Smaller coaches will compromise commuters’ safety, says agency
The metamorphosis of Kochi Metro to a medium metro rail from the light one as envisaged in the initial stages has triggered questions about the ideal coach width.
The width of each coach was fixed at 2.70 metres in the Delhi Metro Rail Corporation’s (DMRC) original Detailed Project Report (DPR). This was later increased to 2.90 metres, taking into account the expected increase in demand for the metro from commuters who are expected to shift from buses, cars and two-wheelers.
With two coach-building firms reportedly complaining to the Kochi Metro Rail Limited (KMRL) that they have been left out of the race for supplying 75 coaches for the metro’s 25 trains, the DMRC claimed that the width specification was increased by 20 cm since the KMRL’s high-power committee wanted a medium metro in which each train could carry more commuters.
The firms had reportedly demanded that the specification be relaxed by 10 cm to enable their participation in the bidding process. “The width of 2.90 metres is followed for all standard gauge metros in India. The civil designs of the 25-km-long viaduct and 22 stations were finalised keeping this in mind. Further revising the width might create confusion and pose safety issues since lessening the coach width will increase the gap between the coach and platform,” sources associated with the project said. The sources said that each train having three coaches would have a ‘crush load’ (maximum passenger capacity) of 600 commuters. The number of seats (laid parallel to the body) is fixed and hence lessening the width will reduce the area within each coach where commuters can stand and travel. The increase in width from 2.70 m to 2.90 m has made the coaches wider by nearly one foot, thus lessening congestion within coaches.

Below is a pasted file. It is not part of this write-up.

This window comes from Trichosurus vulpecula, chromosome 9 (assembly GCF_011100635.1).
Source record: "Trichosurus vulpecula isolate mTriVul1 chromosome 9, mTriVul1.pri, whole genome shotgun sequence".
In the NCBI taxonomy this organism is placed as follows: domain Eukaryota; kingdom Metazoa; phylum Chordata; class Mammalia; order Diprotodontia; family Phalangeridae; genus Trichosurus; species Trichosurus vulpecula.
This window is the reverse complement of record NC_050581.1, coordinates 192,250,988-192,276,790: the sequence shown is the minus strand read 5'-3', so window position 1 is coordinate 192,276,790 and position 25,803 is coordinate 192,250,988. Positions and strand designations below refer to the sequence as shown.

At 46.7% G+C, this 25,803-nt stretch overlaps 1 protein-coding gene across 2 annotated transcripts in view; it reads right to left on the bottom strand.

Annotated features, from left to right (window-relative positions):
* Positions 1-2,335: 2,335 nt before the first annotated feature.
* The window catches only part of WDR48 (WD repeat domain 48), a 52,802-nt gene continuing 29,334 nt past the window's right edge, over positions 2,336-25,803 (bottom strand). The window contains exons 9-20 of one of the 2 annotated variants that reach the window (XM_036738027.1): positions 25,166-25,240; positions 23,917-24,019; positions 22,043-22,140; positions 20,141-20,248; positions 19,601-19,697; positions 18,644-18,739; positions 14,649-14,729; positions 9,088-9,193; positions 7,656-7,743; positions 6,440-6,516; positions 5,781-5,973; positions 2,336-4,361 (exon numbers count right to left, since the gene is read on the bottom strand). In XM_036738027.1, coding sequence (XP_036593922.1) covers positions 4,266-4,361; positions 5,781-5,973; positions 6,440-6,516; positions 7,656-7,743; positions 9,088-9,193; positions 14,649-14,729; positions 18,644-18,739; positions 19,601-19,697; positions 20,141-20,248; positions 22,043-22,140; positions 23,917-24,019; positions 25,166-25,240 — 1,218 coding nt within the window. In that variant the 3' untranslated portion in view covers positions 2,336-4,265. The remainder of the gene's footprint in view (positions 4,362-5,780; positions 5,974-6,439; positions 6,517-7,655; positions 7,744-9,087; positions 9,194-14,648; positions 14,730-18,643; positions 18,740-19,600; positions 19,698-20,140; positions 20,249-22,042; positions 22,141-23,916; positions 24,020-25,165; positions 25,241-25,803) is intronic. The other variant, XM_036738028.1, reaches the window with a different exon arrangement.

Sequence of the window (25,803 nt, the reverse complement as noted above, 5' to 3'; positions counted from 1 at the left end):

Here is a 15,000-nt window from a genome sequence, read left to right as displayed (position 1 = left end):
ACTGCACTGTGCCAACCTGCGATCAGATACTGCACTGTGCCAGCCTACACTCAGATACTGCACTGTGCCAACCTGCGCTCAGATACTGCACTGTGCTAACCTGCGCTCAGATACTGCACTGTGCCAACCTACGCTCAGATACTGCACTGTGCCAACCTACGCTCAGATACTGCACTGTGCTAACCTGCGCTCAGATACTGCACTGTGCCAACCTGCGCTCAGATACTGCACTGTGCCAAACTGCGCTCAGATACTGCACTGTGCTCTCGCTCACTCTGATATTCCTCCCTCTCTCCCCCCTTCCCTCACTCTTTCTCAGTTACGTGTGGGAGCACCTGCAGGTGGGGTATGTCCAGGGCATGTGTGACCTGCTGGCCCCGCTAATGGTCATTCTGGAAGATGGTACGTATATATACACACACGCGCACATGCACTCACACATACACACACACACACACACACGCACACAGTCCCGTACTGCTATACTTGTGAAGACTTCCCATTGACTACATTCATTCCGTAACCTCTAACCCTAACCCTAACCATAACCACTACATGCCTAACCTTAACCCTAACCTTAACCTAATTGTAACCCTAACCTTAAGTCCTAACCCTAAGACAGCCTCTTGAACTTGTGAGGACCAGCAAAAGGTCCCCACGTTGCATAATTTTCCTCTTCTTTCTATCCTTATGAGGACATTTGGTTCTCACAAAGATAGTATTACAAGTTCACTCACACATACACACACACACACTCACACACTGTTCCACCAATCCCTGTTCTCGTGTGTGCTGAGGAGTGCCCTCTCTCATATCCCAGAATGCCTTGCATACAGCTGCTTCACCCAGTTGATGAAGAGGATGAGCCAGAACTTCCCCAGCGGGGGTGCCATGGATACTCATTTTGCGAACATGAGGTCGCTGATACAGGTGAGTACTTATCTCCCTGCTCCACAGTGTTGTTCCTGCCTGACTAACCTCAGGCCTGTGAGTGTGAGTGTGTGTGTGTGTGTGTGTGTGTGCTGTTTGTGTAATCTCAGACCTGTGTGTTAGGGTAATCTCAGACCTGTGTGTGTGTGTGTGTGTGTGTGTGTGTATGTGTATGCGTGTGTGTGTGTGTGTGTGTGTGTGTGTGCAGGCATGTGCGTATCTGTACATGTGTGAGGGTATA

Sources said that the global tender for procuring coaches was called by the DMRC’s head office. “The firms which complained did not even purchase tender forms. Moreover, they have not complained to the head office and instead took up the matter with the KMRL.”
In the backdrop of this, the KMRL issued a clarification on Tuesday stating that it did not change the coach width from 2.70 m to 2.90 m unilaterally. Based on the recommendation in the original DPR, a condition was incorporated in the Centre’s sanction order that the coach width should either be 2.88 m or 3.20 m, for enabling higher passenger carrying capacity. It was stipulated that one of these two options would be finalised after technical analysis.
On the basis of this sanction condition, the KMRL Director Board’s technical sub-committee, which included a director from the DMRC, Bangalore Metro, and the Ministry of Railways decided that the coach width limit should be 2.90 m. It was also decided that this should be considered a ‘broad dimensional upper limit’ so that individual bidders can offer their best solutions that met the metro’s passenger carrying requirements, said the clarification.